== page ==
Through hope, determination, sacrifice and the drive to protect families and communities, the Granite Mountain Hotshots become one of the most elite firefighting teams in the country. While most people run from danger, they run toward it -- watching over lives, homes and everything people hold dear, forging a unique brotherhood that comes into focus with one fateful fire in Yarnell, Ariz.
Though the movie, based on an article in GQ, by Sean Flynn, offers fascinating insights into the practical exertions and bureaucratic complications of firefighting, it places much greater emphasis on the protagonists' personal lives.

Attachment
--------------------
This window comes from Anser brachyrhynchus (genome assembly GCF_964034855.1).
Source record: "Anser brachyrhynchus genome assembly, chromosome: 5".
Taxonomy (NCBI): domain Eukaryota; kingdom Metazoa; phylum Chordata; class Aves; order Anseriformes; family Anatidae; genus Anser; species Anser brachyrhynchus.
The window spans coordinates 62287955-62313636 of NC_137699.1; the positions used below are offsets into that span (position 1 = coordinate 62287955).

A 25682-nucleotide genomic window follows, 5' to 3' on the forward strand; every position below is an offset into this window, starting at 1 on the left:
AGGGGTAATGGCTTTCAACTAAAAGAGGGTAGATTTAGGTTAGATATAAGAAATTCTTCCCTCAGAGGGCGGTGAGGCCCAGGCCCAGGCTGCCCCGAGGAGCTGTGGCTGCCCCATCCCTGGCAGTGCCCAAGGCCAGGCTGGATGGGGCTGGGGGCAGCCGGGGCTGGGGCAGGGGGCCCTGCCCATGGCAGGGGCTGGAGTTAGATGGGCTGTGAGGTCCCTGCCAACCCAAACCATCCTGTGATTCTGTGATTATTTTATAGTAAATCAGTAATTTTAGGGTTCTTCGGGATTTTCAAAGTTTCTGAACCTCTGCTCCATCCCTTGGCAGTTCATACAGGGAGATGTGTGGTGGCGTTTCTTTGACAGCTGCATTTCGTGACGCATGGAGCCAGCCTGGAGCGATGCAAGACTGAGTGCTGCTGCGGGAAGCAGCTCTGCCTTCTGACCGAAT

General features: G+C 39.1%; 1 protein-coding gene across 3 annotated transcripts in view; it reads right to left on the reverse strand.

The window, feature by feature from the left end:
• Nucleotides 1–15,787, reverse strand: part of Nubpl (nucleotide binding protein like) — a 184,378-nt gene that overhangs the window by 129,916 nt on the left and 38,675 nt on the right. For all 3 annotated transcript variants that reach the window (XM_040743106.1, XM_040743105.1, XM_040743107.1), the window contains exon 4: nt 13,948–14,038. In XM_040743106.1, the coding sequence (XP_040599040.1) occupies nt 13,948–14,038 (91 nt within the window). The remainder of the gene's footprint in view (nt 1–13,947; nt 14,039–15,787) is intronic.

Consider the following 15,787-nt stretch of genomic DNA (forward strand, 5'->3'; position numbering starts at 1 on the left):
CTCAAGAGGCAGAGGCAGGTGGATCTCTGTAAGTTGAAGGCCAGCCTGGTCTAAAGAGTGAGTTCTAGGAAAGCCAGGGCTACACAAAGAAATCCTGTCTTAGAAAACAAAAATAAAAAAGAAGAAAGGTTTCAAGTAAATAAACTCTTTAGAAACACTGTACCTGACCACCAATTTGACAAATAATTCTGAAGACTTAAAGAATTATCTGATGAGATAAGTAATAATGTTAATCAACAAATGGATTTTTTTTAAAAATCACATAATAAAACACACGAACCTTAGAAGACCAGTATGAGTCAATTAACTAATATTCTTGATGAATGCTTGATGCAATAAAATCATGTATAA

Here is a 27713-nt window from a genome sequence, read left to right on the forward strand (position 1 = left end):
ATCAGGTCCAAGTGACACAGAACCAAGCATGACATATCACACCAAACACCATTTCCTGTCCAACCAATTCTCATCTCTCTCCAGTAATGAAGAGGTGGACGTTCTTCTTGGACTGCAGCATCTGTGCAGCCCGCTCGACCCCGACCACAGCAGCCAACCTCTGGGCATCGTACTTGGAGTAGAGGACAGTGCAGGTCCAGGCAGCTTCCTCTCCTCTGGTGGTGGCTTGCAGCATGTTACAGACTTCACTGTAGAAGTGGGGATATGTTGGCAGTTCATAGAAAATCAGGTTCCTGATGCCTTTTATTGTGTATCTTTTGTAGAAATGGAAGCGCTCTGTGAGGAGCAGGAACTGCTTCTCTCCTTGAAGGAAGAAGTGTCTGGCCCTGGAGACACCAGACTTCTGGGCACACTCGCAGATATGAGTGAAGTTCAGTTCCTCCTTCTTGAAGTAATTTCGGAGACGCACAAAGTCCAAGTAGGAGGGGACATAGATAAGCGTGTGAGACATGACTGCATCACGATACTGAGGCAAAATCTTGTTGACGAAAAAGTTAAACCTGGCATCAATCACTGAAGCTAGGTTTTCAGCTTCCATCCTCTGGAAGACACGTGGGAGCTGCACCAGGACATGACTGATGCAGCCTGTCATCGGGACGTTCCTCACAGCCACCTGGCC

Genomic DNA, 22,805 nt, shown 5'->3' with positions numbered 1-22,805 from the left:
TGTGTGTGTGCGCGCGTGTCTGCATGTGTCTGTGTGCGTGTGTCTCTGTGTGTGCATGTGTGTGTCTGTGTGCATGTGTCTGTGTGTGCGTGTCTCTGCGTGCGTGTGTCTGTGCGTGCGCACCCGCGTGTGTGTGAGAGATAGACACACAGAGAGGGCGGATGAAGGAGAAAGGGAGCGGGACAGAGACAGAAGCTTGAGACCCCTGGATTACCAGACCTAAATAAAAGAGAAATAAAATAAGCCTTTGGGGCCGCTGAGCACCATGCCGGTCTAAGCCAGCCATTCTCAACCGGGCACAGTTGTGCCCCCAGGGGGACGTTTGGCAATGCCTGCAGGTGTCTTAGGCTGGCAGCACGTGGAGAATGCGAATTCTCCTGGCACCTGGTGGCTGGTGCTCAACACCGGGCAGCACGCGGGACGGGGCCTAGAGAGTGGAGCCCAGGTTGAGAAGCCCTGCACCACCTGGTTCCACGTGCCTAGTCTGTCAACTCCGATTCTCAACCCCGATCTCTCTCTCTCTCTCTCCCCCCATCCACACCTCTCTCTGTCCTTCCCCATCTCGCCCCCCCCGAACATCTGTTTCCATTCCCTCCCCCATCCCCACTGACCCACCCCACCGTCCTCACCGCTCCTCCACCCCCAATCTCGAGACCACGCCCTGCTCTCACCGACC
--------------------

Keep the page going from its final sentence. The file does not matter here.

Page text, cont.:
The film also serves to highlight the dearth of such films in Australia. It's not as though there aren't similar heroes to celebrate, yet the persistence of cultural cringe seems to prevent local filmmakers from producing films such as Only the Brave.
Only the Brave feels like a film that would have made sense coming from Peter Berg or Michael Bay, but Kosinski mostly pulls back on the macho cheerleading to find something more objective, and ultimately, deeply emotional.